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The Life and Times of Allen Ginsberg
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For 25 years, Academy Award®-nominated director Jerry Aronson accumulated more than 120 hours of film on Allen Ginsberg, resulting in this comprehensive portrait of one of America s greatest poets, author of Howl and other groundbreaking poems. The DVD includes exclusive and revealing interviews with his friends, family and contemporaries as well as never-before-seen materials made public through the close friendship forged between subject and filmmaker. The film acts as a contextual overview of the last 60 years of American culture, from the Beat era through the uncertainty of current times.
- Exclusive Interviews; Making Of Featurette; Ginsberg poem readings; Further extended and deleted scenes featuring Bob Dylan, William Burroughs, Neal Cassady; Photo gallery; Theatrical Trailer; Memorial for Allen Ginsberg; and more
Splendid! A great American story --Los Angeles Times
A very rich slice of cultural history, lovingly presented. --Boston Globe
Top Customer Reviews
Also, Allen reads poetry to the camera for over 30 minutes, talks with Neal Cassidy in the basement of City Light in 1965 for almost 20 minutes, and reminisces with William Burroughs in 1984 at Naropa in Boulder, CO.
I can go on and on but this heartfelt collection made me want to read more of Ginsberg's poetry and remember a man who was truly a pacifist and helped make the world a better and more peaceful place. How we need that today!!!!!Here is a recent New York Times review on the DVD:
"The New York Times"
Jerry Aronson has augmented his crisp, straightforward 1993 documentary portrait of the poet Allen Ginsberg with six hours of extra material for this double-disc release, which now makes it a scholarly resource as well as a remarkably clearheaded study of a singularly complex individual.
Mr. Aronson's film follows Ginsberg from his middle-class upbringing in New Jersey through the media explosion that was the Beat movement, his role in the flowering youth movement of the 1960s and his last years as a devoted Buddhist and political activist.Read more ›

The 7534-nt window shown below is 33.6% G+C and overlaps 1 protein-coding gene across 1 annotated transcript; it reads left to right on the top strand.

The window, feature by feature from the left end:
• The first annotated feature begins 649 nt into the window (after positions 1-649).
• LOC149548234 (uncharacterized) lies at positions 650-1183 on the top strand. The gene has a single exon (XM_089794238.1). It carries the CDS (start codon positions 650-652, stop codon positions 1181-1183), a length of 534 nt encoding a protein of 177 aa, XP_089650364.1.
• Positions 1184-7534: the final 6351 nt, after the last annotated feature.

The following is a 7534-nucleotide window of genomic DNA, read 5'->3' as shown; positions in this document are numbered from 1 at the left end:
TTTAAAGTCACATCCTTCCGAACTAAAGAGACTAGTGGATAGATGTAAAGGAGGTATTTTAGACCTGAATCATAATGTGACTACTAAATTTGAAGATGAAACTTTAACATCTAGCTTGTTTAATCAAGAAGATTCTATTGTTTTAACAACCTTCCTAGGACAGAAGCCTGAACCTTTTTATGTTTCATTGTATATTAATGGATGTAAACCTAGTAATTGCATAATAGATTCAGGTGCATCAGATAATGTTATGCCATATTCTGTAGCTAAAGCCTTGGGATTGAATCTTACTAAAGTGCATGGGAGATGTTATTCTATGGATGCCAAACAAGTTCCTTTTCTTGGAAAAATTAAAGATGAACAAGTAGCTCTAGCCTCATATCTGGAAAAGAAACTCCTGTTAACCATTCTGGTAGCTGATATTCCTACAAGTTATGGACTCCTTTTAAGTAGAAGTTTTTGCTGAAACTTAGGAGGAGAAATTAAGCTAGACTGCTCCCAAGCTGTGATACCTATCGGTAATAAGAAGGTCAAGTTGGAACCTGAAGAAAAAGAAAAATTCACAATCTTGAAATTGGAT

Ginsberg's ur-wound was the tragedy of his mother, a remarkable woman who sadly suffered from paranoid schizophrenia, was in and out of institutions during Ginsberg's youth, and finally died in one. As a boy, Ginsberg was frequently charged with her care. As his stepmother says in the film, he was exposed to way too much for a young boy to take in. His feelings of helplessness, frustration, impatience, love, guilt, and fear in the face of his mom's illness and increasingly bizarre behavior marked him for life. Thankfully, his relationship with his father Louis, a lyric poet, was one of tenderness, mutual respect, and deep love.
Ginsberg's unhappy relationship with his mother, as well as his genesis from beat poet to cosmic poet to Buddhist poet to grand old man of American poetry is tracked in the film. Especially welcome are the long and marvelous clips of Ginsberg reading his poetry: long sections of "Howl," all of "Kaddish," and others, sometimes put in music. There's also a clip from Ginsberg's appearance on Buckley's "Firing Line," in which the two men stood one another down. Lots of vintage still photography and cinema featuring the beat poets round out the documentary.
The one thing missing in the film was more than a brief mention of Ginsberg's lifelong relationship with Peter Orlovsky.Read more ›
At 84 minutes, the movie itself is but a snap shot of Ginsberg and his accomplishments. There is far more comprehensive material to be found if you are so inclined. There is nothing particularly noteworthy about the style of the film, it is fairly straightforward in presentation. Some areas of focus include the Beat Generation period and his development of friendships with William S. Burroughs and Jack Kerouac. His rise to activism in the fifties and sixties gets solid coverage, his thoughtful challenges to the status quo and his connection with Timothy Leary are also explored. Perhaps the culmination of his protests occurred with the 1968 Democratic Convention in Chicago. The film also addresses the personal side of Ginsberg including his sexuality and how that influenced him in his role.Read more ›
Most Recent Customer Reviews
This film opened my eyes a bit more with regards to the talent of Allen Ginsberg. Mult-faceted man and certainly a vital part of the life and times of Kerouac.Published 4 months ago by J. J. Dennis
here's the deal ----> despite the statement on the box that the film-maker has collected some 120 hours of material over the years, the doc itself is a scant 84 mins. !!! Read morePublished 7 months ago by j publik
one of the most exhilirating documentary i have ever seen
nice guy, this nut!
six more words required? ok, here they are!
Item provided a lot of biographical data, but also included many excerpts of Ginsberg
reading from his poems, as well as anecdotes from his various friends and associates.
Intelligent, straightforward documentary tracing Ginsberg’s life and work and how the two intersected. Read morePublished on April 27, 2011 by K. Gordon
I met Mr Ginsberg briefly in Madison, WI, in the 60's; a gracious and centered individual, and extremely pleasant. Read morePublished on April 9, 2011 by R. Gawlitta
For anyone familiar with Allen Ginsberg's work, this set is a great introduction to his life and times. Read morePublished on November 30, 2009 by Erik C. Pihl
Recently I have been in a "beat" generation literary frame of mind. It all started last summer when I happened to be in Lowell, Massachusetts on some personal business. Read morePublished on September 13, 2009 by Alfred Johnson
This is quite an interesting perspective of Allen Ginsberg the man rather than the impact he had on wider society. Read morePublished on April 22, 2009 by Junglies